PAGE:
Intracranial vascular malformations occur in 0.1% of the population with 10%–15% of these attributed to dural arterial-venous fistula (dAVF). It has been suggested that thalamic dementia is potentially underappreciated in dAVF’s. The incidence of potentially reversible thalamic dementia in patients with dAVF’s is unknown, with the literature reporting an incidence from as low as 0% and as high as 11%. To date, there have only been 19 published cases of thalamic dementia secondary to dAVF’s. Digital subtraction angiography (DSA) remains the gold standard for diagnosing dAVF’s. However, MRI wi th susceptibility weighted imaging (SWI) sequences have been found to have a sensitivity of 75% in detecting dAVF’s and could provide unique information regarding their characteristics.Case
A 68 year old male presented with change in behaviour, personality, cognitive and gait impairment resulting in falls, 4 months prior to admission. Clinical examination was characterised by impaired gait and cognitive impairment with ACE-R score of 77/100 with decreased fluency, memory and attention. MRI brain showed swollen thalami with micro-haemorrhages clustered around the basal ganglia and thalami. Further evaluation with DSA excluded underlying venous sinus thrombosis but showed a dAVF. Partial closure of the dAVF was achieved by embolisation and on subsequent follow-up there was evidence of clinical improvement.Conclusions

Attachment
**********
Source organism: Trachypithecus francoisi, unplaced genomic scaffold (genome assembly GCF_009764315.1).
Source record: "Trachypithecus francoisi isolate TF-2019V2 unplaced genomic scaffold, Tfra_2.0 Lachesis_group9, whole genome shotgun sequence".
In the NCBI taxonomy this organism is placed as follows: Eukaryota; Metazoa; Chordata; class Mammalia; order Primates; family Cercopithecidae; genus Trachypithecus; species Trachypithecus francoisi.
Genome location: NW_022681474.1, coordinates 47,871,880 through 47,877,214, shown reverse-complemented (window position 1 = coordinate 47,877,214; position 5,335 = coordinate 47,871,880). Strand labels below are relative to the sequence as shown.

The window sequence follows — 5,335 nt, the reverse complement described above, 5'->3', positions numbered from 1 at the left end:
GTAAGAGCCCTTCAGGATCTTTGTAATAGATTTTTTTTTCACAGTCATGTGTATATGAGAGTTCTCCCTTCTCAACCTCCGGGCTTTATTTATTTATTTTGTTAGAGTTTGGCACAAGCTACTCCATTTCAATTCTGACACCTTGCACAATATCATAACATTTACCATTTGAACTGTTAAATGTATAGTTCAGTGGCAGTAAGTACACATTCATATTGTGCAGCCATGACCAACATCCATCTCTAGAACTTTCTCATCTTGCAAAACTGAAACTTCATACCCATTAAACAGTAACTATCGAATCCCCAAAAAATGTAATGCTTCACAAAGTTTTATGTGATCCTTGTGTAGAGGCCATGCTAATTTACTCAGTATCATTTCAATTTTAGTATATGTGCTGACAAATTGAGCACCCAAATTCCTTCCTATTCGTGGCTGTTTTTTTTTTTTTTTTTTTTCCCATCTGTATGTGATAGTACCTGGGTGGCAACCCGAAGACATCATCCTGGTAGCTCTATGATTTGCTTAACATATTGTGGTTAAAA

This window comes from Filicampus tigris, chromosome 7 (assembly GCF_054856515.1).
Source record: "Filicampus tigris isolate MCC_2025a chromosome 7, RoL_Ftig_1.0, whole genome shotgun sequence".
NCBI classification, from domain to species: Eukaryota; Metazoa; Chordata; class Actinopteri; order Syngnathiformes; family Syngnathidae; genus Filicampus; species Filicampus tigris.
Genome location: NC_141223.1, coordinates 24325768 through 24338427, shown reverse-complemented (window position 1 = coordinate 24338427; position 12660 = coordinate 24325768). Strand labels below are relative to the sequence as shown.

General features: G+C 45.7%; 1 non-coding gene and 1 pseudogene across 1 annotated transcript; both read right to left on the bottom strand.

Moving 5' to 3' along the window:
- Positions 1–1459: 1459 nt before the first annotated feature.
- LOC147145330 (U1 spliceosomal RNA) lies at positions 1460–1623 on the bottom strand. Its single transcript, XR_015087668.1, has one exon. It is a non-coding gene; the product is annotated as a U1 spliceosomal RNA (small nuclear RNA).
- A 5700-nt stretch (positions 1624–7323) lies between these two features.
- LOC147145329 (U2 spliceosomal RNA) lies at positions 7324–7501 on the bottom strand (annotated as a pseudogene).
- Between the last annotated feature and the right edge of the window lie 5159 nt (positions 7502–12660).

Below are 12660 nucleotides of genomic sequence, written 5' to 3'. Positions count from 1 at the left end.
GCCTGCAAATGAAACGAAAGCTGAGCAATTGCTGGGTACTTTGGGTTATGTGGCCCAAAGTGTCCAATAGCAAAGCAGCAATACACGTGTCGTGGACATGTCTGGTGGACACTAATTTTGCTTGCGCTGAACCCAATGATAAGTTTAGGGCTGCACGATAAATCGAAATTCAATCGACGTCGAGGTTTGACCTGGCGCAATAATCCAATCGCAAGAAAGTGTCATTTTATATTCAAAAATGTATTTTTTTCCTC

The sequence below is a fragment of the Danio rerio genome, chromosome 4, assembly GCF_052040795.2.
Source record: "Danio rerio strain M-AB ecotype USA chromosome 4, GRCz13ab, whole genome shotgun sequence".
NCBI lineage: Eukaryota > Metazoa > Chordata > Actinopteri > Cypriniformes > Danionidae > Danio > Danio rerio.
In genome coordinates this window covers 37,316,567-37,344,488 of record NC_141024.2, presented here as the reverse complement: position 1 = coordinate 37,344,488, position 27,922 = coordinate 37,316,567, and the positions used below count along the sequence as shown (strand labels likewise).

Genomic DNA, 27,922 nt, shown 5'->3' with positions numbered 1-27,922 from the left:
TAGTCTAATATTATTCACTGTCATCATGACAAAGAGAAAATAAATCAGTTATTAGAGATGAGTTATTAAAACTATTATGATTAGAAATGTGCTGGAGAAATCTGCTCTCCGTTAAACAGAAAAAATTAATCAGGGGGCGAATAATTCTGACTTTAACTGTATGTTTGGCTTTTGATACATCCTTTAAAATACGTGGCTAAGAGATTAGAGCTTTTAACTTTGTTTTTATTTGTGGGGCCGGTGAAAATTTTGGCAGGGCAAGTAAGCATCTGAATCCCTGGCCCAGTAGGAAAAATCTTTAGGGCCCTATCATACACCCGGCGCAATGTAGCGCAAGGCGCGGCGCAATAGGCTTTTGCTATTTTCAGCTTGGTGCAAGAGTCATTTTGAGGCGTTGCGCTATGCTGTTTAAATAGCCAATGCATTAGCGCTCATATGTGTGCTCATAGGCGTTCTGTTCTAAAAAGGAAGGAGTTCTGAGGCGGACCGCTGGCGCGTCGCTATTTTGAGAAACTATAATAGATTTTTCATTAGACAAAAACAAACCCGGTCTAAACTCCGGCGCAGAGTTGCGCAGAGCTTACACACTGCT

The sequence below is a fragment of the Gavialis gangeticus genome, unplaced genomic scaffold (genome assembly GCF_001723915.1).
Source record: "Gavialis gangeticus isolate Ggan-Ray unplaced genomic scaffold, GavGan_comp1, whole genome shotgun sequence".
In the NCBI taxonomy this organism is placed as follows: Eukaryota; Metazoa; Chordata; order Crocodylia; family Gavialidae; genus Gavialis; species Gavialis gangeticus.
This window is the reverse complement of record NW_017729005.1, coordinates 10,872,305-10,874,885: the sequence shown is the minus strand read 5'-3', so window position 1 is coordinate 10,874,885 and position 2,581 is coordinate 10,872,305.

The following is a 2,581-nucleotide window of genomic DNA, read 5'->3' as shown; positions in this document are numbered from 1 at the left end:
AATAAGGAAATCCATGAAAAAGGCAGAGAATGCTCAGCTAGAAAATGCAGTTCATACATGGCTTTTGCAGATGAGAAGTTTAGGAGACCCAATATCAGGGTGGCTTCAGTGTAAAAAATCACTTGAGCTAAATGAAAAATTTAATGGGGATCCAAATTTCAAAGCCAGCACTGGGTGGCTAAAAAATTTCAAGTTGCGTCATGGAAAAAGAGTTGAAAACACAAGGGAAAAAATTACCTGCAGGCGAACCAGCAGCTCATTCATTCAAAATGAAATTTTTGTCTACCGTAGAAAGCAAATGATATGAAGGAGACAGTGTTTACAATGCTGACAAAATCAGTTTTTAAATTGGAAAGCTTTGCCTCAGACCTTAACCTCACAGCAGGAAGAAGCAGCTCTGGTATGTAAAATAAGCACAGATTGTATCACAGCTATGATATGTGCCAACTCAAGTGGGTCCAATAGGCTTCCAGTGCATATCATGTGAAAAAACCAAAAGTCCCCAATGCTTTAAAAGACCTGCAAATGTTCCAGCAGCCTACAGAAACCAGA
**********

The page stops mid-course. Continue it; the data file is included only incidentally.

This case highlights the importance of the diagnostic workup of dementia, the most appropriate radiological investigations for diagnosing and characterising dAVF’s, as well as the potential recovery post treatment for a dAVF. The presence of thalamic microbleeds in our case is unique and should alert the clinician to consider the possibility of dAVF.